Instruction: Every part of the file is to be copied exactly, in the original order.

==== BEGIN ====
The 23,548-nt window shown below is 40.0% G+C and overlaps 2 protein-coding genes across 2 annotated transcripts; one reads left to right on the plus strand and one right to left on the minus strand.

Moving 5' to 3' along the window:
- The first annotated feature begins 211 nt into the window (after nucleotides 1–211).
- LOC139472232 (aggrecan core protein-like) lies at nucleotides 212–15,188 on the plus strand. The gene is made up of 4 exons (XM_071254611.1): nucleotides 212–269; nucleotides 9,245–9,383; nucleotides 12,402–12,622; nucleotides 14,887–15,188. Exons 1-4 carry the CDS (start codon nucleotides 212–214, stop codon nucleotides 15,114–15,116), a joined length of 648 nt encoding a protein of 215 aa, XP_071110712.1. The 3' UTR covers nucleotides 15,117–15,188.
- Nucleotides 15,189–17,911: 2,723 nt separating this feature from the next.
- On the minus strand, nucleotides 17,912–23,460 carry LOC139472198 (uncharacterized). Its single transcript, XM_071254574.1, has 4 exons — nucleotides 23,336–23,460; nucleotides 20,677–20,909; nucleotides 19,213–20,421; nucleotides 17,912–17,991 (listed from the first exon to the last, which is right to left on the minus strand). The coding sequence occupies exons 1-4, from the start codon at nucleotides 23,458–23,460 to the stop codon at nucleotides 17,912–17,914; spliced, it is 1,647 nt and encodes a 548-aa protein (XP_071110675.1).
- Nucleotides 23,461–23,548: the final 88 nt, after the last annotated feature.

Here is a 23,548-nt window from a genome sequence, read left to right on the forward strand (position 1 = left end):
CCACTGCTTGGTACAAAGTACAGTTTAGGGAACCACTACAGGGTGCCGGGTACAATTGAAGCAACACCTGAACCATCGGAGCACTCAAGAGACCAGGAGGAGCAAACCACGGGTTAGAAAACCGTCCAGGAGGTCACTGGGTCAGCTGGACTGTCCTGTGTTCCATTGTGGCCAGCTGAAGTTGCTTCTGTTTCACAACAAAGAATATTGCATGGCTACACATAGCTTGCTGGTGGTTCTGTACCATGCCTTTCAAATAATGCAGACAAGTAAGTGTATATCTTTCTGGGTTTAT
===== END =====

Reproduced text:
The 23,548-nt window shown below is 40.0% G+C and overlaps 2 protein-coding genes across 2 annotated transcripts; one reads left to right on the plus strand and one right to left on the minus strand.

Moving 5' to 3' along the window:
- The first annotated feature begins 211 nt into the window (after nucleotides 1–211).
- LOC139472232 (aggrecan core protein-like) lies at nucleotides 212–15,188 on the plus strand. The gene is made up of 4 exons (XM_071254611.1): nucleotides 212–269; nucleotides 9,245–9,383; nucleotides 12,402–12,622; nucleotides 14,887–15,188. Exons 1-4 carry the CDS (start codon nucleotides 212–214, stop codon nucleotides 15,114–15,116), a joined length of 648 nt encoding a protein of 215 aa, XP_071110712.1. The 3' UTR covers nucleotides 15,117–15,188.
- Nucleotides 15,189–17,911: 2,723 nt separating this feature from the next.
- On the minus strand, nucleotides 17,912–23,460 carry LOC139472198 (uncharacterized). Its single transcript, XM_071254574.1, has 4 exons — nucleotides 23,336–23,460; nucleotides 20,677–20,909; nucleotides 19,213–20,421; nucleotides 17,912–17,991 (listed from the first exon to the last, which is right to left on the minus strand). The coding sequence occupies exons 1-4, from the start codon at nucleotides 23,458–23,460 to the stop codon at nucleotides 17,912–17,914; spliced, it is 1,647 nt and encodes a 548-aa protein (XP_071110675.1).
- Nucleotides 23,461–23,548: the final 88 nt, after the last annotated feature.

Here is a 23,548-nt window from a genome sequence, read left to right on the forward strand (position 1 = left end):
CCACTGCTTGGTACAAAGTACAGTTTAGGGAACCACTACAGGGTGCCGGGTACAATTGAAGCAACACCTGAACCATCGGAGCACTCAAGAGACCAGGAGGAGCAAACCACGGGTTAGAAAACCGTCCAGGAGGTCACTGGGTCAGCTGGACTGTCCTGTGTTCCATTGTGGCCAGCTGAAGTTGCTTCTGTTTCACAACAAAGAATATTGCATGGCTACACATAGCTTGCTGGTGGTTCTGTACCATGCCTTTCAAATAATGCAGACAAGTAAGTGTATATCTTTCTGGGTTTAT